‘Please alight for the diabetes asylum’


The alarm clock this morning resembled a blood-curdling shriek. Hauling myself from my pit at the regular time of 7.30am is bad enough; but today my day began an hour earlier. Having suffered from the drearily unglamourous condition of Type 1 diabetes for forty years now; on a fairly regular basis I attend the diabetes clinic, where the doctors and nurses hum and haw at my file, make some suggestions to me and send me on my way to injection happiness. Some days before each appointment I present myself at the hospital for bloods to be extracted for analysis in time for the real appointment.

 The blood clinic opens at 7.45am. Not wanting to be late for work I was present and correct at that time. If you are first to arrive you are first to leave. I handed the gentleman taking the blood my appointment card. He typed into his computer.

 ‘I have nothing on the system for you’ he said.

 I gave an indulgent chuckle.

 ‘I received a text message last week to remind me, old boy’ I replied.

 ‘A lot of text messages get sent around here, the clinic never placed an order for your blood though.’

 ‘Never mind my good chap,’ said I in my best Fine Gael poshboy voice, ‘Can you please check that computer there and take whatever you took the last time?’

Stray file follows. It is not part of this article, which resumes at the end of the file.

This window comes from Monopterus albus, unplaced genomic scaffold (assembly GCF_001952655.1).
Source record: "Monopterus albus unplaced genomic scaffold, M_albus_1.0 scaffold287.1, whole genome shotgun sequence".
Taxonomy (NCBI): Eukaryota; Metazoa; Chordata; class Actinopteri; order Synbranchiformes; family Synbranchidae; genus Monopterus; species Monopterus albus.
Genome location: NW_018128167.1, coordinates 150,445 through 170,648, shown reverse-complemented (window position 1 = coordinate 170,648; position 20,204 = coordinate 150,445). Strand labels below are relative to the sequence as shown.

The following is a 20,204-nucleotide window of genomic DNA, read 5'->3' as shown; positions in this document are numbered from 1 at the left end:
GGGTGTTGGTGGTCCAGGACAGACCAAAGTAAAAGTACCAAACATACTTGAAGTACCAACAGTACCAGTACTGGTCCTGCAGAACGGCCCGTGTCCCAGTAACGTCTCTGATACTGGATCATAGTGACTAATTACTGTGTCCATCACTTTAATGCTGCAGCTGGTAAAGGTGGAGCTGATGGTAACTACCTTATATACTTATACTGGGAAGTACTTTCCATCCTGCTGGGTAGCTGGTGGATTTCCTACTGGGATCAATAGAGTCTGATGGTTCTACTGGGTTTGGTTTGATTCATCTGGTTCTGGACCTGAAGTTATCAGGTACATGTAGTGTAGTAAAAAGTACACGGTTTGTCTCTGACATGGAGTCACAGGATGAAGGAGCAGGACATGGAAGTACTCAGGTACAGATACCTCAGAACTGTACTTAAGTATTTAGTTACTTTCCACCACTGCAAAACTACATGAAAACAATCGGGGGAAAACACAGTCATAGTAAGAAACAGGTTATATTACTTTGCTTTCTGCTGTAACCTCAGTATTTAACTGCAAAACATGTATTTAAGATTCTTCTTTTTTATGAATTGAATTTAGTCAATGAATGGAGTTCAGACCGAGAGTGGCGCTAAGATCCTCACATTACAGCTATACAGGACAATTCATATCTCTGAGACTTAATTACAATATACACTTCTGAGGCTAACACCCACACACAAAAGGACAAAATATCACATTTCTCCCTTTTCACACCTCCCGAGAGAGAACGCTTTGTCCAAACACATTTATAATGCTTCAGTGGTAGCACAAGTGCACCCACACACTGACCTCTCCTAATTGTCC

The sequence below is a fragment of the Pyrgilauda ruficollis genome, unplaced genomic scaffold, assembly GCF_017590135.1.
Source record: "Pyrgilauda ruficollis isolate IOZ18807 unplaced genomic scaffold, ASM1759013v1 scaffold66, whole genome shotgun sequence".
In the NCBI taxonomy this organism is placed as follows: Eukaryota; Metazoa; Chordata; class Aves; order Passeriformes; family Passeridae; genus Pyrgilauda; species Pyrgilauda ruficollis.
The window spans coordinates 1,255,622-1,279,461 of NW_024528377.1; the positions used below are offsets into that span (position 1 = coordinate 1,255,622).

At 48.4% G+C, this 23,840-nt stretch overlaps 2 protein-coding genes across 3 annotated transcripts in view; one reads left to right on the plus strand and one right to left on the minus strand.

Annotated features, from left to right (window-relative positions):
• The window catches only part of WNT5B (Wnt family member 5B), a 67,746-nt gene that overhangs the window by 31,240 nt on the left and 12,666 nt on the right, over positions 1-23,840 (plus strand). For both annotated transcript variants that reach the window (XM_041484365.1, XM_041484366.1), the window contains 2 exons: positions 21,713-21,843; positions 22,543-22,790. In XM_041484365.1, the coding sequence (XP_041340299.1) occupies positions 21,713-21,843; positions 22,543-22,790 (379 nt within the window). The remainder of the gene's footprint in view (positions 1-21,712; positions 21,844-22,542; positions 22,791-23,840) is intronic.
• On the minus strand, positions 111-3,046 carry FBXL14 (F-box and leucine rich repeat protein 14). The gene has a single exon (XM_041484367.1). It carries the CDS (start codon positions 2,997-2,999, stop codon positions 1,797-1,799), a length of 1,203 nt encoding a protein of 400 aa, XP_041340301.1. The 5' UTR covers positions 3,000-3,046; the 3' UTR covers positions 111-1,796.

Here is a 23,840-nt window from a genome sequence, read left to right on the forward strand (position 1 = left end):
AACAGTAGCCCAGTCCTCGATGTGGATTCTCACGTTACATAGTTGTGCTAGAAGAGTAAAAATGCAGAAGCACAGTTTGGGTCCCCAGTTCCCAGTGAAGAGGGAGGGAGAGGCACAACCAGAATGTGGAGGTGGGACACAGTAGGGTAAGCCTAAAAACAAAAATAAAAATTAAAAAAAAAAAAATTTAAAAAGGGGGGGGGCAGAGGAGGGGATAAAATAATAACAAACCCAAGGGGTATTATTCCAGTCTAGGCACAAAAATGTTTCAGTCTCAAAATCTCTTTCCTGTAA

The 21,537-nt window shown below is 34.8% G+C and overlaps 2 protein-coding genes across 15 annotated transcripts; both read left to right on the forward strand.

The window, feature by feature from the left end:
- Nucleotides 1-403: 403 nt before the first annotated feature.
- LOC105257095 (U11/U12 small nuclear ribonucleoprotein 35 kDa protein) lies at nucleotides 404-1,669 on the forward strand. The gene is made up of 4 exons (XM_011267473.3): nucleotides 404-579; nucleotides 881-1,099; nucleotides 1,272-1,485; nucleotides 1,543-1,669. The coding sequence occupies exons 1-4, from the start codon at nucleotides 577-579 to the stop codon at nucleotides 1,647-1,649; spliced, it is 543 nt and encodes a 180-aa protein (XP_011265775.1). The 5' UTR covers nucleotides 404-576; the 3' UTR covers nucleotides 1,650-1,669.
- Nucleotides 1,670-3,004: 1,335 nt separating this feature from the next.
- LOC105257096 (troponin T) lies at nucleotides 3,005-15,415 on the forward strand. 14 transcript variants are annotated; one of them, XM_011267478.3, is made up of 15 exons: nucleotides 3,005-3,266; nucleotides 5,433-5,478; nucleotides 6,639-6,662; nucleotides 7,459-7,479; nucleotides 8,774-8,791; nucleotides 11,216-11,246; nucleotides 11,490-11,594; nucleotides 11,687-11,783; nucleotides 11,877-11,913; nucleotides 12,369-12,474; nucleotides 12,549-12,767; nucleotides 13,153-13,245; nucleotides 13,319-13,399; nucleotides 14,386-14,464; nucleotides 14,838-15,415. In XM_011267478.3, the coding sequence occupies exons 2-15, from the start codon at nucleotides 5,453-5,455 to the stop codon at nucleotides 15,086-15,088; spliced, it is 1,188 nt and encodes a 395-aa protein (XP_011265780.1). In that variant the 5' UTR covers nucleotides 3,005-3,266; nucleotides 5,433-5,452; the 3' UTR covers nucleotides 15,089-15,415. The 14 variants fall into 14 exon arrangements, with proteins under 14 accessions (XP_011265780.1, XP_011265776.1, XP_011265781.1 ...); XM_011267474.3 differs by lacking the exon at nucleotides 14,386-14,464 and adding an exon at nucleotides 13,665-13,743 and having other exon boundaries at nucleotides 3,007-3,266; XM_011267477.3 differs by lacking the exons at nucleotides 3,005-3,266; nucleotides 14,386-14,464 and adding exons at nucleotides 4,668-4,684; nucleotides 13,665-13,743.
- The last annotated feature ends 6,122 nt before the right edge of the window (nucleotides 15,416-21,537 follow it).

‘Oh I know exactly what samples to take, but without an order I’d be taking unauthorised blood from your arm, and I am not allowed to do that.’

 ‘What poppycock’ I thought to myself. ‘Is there anything I can do then – my appointment is on Wednesday.’

 ‘I suggest you run over to the clinic, get the nurse to put the blood order in the system, come back here, and I’ll help you. Don’t bother queuing when you come back – I’ll see you first’

 Hissing internally, I thanked him and made my way towards the diabetes clinic. And promptly got lost in the labyrinth that is St. James’s Hospital.

 After a frenzied sprint around the hospital I eventually found it, explained my predicament to the nurse on duty. She typed a few instructions into the machine and informed me that I could now have blood withdrawn.

 Back at the blood clinic I proffered my arm and fifteen seconds later I was free to go.

 I’d be working from home today – despite my best efforts to get things done early, it was already 9am.

 As the tram approached the hospital tram stop, a haggard looking gentleman with a fag dangling from the side of his mouth started his proclamations.

 ‘Ladies and gentlemen, please board the tram for the St. Patrick’s Psychiatric Unit.

Ladies and gentlemen, this is the stop for the lunatic asylum.’

 Now I have no way of guessing what was inspiring this outburst. If I was to hazard a guess, I’d say that a few sociables had been imbibed that morning already, or perhaps more likely he was acquainted with the services of St. Patrick’s Unit. I have no way of ascertaining for sure though.

 Another week begins.


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